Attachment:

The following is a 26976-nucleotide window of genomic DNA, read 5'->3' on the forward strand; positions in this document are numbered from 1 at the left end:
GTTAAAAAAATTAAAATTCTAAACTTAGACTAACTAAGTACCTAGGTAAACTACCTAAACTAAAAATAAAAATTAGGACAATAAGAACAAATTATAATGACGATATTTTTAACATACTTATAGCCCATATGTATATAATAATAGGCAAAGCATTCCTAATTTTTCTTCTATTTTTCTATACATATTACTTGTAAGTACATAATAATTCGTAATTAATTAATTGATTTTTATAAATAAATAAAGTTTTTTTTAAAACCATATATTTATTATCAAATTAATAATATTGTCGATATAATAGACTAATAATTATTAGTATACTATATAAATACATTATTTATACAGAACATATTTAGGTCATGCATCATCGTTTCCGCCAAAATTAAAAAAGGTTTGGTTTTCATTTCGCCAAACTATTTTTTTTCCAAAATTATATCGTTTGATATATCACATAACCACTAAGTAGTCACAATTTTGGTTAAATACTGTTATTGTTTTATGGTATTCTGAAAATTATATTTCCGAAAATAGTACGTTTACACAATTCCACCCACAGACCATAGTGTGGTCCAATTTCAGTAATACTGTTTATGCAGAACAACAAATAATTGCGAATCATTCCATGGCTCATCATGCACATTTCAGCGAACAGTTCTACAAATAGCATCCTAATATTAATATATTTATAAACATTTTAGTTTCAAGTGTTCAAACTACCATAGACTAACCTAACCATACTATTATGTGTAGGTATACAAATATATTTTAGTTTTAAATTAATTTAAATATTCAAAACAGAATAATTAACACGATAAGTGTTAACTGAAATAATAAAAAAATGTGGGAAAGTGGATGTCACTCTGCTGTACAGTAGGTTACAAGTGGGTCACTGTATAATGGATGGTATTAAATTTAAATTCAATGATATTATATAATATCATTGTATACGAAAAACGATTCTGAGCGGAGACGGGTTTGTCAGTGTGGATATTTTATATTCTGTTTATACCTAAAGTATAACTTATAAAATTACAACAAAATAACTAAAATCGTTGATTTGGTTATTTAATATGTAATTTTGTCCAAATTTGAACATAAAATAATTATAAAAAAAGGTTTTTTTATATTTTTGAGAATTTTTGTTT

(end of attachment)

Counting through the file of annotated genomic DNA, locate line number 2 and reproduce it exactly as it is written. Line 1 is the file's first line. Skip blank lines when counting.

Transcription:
GTTAAAAAAATTAAAATTCTAAACTTAGACTAACTAAGTACCTAGGTAAACTACCTAAACTAAAAATAAAAATTAGGACAATAAGAACAAATTATAATGACGATATTTTTAACATACTTATAGCCCATATGTATATAATAATAGGCAAAGCATTCCTAATTTTTCTTCTATTTTTCTATACATATTACTTGTAAGTACATAATAATTCGTAATTAATTAATTGATTTTTATAAATAAATAAAGTTTTTTTTAAAACCATATATTTATTATCAAATTAATAATATTGTCGATATAATAGACTAATAATTATTAGTATACTATATAAATACATTATTTATACAGAACATATTTAGGTCATGCATCATCGTTTCCGCCAAAATTAAAAAAGGTTTGGTTTTCATTTCGCCAAACTATTTTTTTTCCAAAATTATATCGTTTGATATATCACATAACCACTAAGTAGTCACAATTTTGGTTAAATACTGTTATTGTTTTATGGTATTCTGAAAATTATATTTCCGAAAATAGTACGTTTACACAATTCCACCCACAGACCATAGTGTGGTCCAATTTCAGTAATACTGTTTATGCAGAACAACAAATAATTGCGAATCATTCCATGGCTCATCATGCACATTTCAGCGAACAGTTCTACAAATAGCATCCTAATATTAATATATTTATAAACATTTTAGTTTCAAGTGTTCAAACTACCATAGACTAACCTAACCATACTATTATGTGTAGGTATACAAATATATTTTAGTTTTAAATTAATTTAAATATTCAAAACAGAATAATTAACACGATAAGTGTTAACTGAAATAATAAAAAAATGTGGGAAAGTGGATGTCACTCTGCTGTACAGTAGGTTACAAGTGGGTCACTGTATAATGGATGGTATTAAATTTAAATTCAATGATATTATATAATATCATTGTATACGAAAAACGATTCTGAGCGGAGACGGGTTTGTCAGTGTGGATATTTTATATTCTGTTTATACCTAAAGTATAACTTATAAAATTACAACAAAATAACTAAAATCGTTGATTTGGTTATTTAATATGTAATTTTGTCCAAATTTGAACATAAAATAATTATAAAAAAAGGTTTTTTTATATTTTTGAGAATTTTTGTTT